Anglican-Catholic Ecumenical Working Group Launched

A 35-Year Dialogue Continues

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VATICAN CITY, NOV. 27, 2001 ( Ecumenical dialogue took another step forward when John Paul II gave his backing to the new Anglican-Roman Catholic Working Group, which held its inaugural meeting in Rome last weekend.

Before going to Rome, the group´s members, bishops of the two Christian confessions, met in London with Anglican Archbishop George Carey of Canterbury.

When John Paul II received the participants in this new initiative on Saturday, he referred to «the many genuine advances of ecumenism in recent years, of which the new group gives evidence.»

The Pontiff recalled that the first such working group began in 1966, at the initiative of Paul VI and Anglican Archbishop Michael Ramsey, and resulted in the establishment of the Anglican and Roman Catholic International Commission (ARCIC).

Following his visit to Canterbury in 1982, John Paul II and Anglican Archbishop Robert Runcie established a second ARCIC.

The third ecumenical step was taken in 1996, when the Pope and the present Archbishop of Canterbury published a Joint Declaration, inviting Catholics and Anglicans «to repent of the past, to pray for the grace of unity, and to open themselves to God´s transforming power.»

In May 2000, a decisive meeting of Anglican and Catholic Bishops took place in Mississauga, Ontario, when it was decided to create the new ecumenical working group. It was that group that came into being this past weekend.

The Pope told the bishops that they «are especially well qualified to consider the next practical steps that might be taken, not only to consolidate the gains already made, but also to lead us to new depths of communion on the way to that fullness of unity that is the will of Christ.»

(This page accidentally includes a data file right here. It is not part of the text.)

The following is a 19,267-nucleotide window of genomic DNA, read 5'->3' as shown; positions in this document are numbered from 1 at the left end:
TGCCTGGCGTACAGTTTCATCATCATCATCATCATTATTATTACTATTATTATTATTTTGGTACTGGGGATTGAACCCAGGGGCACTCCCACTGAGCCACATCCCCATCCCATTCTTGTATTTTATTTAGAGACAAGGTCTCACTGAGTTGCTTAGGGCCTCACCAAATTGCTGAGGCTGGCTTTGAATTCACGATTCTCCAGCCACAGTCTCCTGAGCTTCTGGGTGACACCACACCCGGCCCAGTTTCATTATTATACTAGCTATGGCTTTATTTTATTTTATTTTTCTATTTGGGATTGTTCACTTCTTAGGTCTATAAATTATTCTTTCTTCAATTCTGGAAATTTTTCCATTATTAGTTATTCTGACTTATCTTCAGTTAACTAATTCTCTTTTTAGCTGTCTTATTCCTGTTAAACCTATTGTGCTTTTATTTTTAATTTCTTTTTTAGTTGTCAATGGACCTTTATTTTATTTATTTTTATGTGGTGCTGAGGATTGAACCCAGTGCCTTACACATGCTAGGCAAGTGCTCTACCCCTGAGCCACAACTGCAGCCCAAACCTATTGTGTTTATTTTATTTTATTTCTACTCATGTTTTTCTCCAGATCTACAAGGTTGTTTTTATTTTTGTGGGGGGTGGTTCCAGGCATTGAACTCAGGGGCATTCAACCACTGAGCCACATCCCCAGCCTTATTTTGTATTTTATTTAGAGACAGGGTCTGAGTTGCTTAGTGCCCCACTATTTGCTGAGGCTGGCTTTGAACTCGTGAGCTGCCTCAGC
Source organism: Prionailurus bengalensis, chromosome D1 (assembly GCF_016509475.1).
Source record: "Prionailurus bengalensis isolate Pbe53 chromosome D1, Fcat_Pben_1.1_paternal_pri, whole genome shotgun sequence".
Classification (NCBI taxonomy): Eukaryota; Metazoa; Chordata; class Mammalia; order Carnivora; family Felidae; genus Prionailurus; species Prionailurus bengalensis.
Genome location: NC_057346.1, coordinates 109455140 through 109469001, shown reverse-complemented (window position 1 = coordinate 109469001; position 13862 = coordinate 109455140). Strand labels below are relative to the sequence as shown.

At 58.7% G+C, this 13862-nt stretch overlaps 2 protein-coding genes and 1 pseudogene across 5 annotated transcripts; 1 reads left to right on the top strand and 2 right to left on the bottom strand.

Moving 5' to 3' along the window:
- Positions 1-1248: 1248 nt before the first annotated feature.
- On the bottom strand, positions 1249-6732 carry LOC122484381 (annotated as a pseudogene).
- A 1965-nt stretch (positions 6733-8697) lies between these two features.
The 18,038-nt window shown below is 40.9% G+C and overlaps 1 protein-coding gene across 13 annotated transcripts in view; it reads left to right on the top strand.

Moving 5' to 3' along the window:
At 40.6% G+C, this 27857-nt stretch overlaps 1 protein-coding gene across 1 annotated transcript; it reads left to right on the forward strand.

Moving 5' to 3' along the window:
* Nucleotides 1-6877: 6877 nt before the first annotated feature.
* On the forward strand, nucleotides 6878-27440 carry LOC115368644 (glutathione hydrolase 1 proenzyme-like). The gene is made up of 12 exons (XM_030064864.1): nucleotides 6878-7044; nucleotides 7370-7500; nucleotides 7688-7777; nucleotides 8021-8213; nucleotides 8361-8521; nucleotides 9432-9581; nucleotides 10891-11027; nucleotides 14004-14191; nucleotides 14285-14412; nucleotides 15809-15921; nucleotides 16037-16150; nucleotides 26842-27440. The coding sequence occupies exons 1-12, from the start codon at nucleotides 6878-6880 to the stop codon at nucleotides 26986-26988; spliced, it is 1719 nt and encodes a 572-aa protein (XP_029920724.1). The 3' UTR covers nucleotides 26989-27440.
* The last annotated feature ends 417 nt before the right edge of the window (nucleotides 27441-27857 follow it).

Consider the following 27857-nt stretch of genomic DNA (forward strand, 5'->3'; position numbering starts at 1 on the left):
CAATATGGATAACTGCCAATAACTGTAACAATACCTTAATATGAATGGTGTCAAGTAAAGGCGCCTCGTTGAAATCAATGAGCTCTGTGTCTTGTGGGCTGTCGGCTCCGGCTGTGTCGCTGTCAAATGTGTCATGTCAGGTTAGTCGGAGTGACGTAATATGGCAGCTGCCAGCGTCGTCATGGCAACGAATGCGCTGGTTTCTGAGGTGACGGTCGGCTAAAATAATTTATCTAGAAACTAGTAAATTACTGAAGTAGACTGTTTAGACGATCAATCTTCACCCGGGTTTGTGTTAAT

«It is clear that disunity has impaired our mission in the world,» the Holy Father said. «In these troubled times, the world needs more than ever the common witness of Christians in every area, from the defense of human life and dignity to the promotion of justice and peace.»

«When discouragement threatens or new difficulties arise, we need to focus once more upon the Spirit´s power to do what seems to us impossible,» he added. «At times of apparent pause, we must wait for the Holy Spirit to do what we ourselves cannot do.»

Last January, the names of the members of the new working group were published. The team will work under the chairmanship of Bishop David Beetge, Anglican bishop of the Highveld, South Africa; and Catholic Archbishop John Bathersby of Brisbane, Australia.

The other Catholic members are Archbishop Alexander Brunett of Seattle, Washington; Bishop Anthony Farquhar of the Down and Connor Diocese of Ireland; Bishop Crispian Hollis of Portsmouth, England; Bishop Lucius Ugorji of Umuahia, Nigeria; and Father Peter Cross of Melbourne, Australia.

Monsignor Timothy Galligan of the Pontifical Council for Promoting Christian Unity is Catholic co-secretary.

The other Anglican members are Archbishop Peter Carnley of Perth, primate of the Anglican Church of Australia; Bishop Edwin Gulick of Kentucky; Archbishop Peter Kwong, primate of Hong Kong; Bishop Michael Nazir-Ali of Rochester, England; and Dr. Mary Tanner of England.

The Anglican co-secretary is Canon David Hamid of the Anglican Communion Office in London.

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